Factory-fresh Levard Workbench


While picking up some work from Steamwhistle Letterpress, the owner, Brian Stuparyk, said he had a workbench to show me.

Brian’s letterpress shop is where all manner of interesting mechanisms end up, including printing presses, woodworking machines and machinist tools. Recently he received a load of woodworking equipment, much of it barely used.

One of the gems was a vintage Danish Levard workbench that looks like it had never been used. Brian said he found only one small sawcut and a single blotch of glue.

It’s the first time I ever had time to examine a Levard in detail. While being extremely well made (details to follow), I was surprised how lightweight it was. I know I’m biased toward massive French benches, but this seemed like a delicate flower.


So now for the good stuff. First take a look at the jaws for the end vise. The top corners of the benchtop and jaw are inlaid with boxwood, like a moulding plane. It’s an interesting detail. That area of a vise can see significant abuse, but I’d never considered adding boxwood to the jaws.


Also interesting: the underside of the benchtop. Like many European workbenches, the core of the benchtop is fairly thin and banded by thicker pieces. This saves on wood, but it reduces the bench’s overall weight and makes clamping things to the benchtop an occasional pain.

What really interested me was the way they had made the thick dog blocks that were glued to the thin core. To save material, the dogs are fully enclosed on only one side. I can’t think of any disadvantage to their approach.

The vise screws were all well-machined and moved smoothly, like someone cared. Also nice: The steel dogs (actually they were more puppy-sized), were well-made with nicely chamfered corners.

All in all the craftsmanship was excellent. I just think it could use a lot more mass.

— Christopher Schwarz


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21 Responses to Factory-fresh Levard Workbench

  1. You just need to slide your ATC under it – that should be heavy enough. Either that or take lighter cuts. These feel good anyway – much more like a heart surgeon than a dentist.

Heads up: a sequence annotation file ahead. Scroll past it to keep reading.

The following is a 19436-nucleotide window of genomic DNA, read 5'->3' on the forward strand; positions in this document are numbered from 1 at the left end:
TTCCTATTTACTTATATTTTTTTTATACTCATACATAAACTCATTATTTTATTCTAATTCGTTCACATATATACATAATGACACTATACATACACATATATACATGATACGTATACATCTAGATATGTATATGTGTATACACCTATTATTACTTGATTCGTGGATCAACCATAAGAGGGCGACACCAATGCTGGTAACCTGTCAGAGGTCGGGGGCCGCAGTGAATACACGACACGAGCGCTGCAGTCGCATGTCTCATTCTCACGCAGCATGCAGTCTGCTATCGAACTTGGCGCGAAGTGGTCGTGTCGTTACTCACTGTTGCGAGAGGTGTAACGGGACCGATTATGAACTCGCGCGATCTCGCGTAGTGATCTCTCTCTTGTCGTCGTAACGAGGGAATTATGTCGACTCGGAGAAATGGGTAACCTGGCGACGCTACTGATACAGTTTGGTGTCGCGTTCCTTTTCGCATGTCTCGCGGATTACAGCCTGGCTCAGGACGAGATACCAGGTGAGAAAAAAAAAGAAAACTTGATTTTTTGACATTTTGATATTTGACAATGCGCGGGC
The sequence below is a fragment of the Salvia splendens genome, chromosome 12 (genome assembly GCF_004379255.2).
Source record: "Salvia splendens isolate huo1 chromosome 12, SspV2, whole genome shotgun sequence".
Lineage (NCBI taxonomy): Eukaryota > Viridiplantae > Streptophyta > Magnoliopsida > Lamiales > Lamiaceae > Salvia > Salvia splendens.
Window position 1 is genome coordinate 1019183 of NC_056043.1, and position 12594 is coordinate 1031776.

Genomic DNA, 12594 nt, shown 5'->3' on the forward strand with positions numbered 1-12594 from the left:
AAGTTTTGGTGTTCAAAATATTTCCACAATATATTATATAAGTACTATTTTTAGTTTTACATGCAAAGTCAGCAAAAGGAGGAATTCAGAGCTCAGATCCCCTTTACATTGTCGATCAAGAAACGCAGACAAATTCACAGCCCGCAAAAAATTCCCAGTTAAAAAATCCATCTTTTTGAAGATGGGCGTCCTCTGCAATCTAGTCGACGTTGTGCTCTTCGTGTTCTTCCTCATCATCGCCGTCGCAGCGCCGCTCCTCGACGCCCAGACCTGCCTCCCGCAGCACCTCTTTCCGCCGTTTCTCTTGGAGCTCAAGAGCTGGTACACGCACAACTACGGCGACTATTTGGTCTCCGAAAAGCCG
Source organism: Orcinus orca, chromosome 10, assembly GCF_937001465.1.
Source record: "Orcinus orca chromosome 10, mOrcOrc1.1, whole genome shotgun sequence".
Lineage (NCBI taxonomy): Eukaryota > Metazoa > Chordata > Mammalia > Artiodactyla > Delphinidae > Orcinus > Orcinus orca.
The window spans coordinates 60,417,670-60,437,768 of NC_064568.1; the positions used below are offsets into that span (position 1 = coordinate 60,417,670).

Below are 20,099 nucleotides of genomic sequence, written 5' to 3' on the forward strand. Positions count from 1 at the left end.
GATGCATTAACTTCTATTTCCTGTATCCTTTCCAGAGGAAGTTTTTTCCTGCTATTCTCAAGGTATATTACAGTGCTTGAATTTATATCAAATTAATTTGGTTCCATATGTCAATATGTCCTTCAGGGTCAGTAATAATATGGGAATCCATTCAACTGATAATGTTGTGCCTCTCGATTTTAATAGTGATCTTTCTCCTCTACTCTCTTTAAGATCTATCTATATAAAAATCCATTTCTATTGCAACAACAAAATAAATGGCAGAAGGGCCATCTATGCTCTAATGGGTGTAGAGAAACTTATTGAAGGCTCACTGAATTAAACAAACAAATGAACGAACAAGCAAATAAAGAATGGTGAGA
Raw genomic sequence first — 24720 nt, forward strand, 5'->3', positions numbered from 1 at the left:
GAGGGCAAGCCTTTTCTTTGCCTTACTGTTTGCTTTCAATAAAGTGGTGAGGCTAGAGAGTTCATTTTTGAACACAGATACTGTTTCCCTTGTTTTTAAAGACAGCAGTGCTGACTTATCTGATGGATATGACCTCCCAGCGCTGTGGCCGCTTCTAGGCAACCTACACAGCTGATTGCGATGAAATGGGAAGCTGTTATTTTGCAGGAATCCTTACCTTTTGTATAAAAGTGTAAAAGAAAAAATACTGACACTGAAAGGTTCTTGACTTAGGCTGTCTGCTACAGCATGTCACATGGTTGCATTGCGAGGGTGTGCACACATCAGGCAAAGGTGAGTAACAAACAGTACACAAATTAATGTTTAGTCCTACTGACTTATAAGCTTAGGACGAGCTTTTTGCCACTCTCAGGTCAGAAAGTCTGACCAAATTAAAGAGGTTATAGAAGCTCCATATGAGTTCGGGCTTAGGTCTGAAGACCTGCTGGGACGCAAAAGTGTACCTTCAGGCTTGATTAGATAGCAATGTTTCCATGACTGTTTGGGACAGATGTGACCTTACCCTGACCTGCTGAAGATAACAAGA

2. @TheRainford says:

    That is interesting to see the seemingly delicate details on that bench and pretty good hardware quality. The labor saving changes like the dog hole strips w/o a back and the frames in the undercarriage that look like they are doweled or domino-ed together are unusual design choices but seem reasonable as a labor and materials savings as you’ve said. And does that shoulder vise have two sets of jaws that move at the same tie? I think I’d be walking that bench around the shop if I was doing any sort of planing and I don’t see an easy way to bolt it to the floor — much as I’ve danced with many a larger bench. I look forward to whatever other info you share on it.


    • jayedcoins says:

      I certainly don’t have this bench, but I have a very light bench. When I plane — even smoothing easy woods — I have to bump the bench up against something. This usually means one of the floor joist supports (basement shop area).

      It works but can be frustrating. I’d much rather have a heavy French style bench.


  3. henrik1224 says:

    If I recall correctly, Lervad only produced “sloyd”-benchs – i.e. benches geared towards various sorts of manual arts training. From pre-school up to teacher’s colleges. Anders Lervad was one of the pioneering teachers at Askov Sløjdskole here in Denmark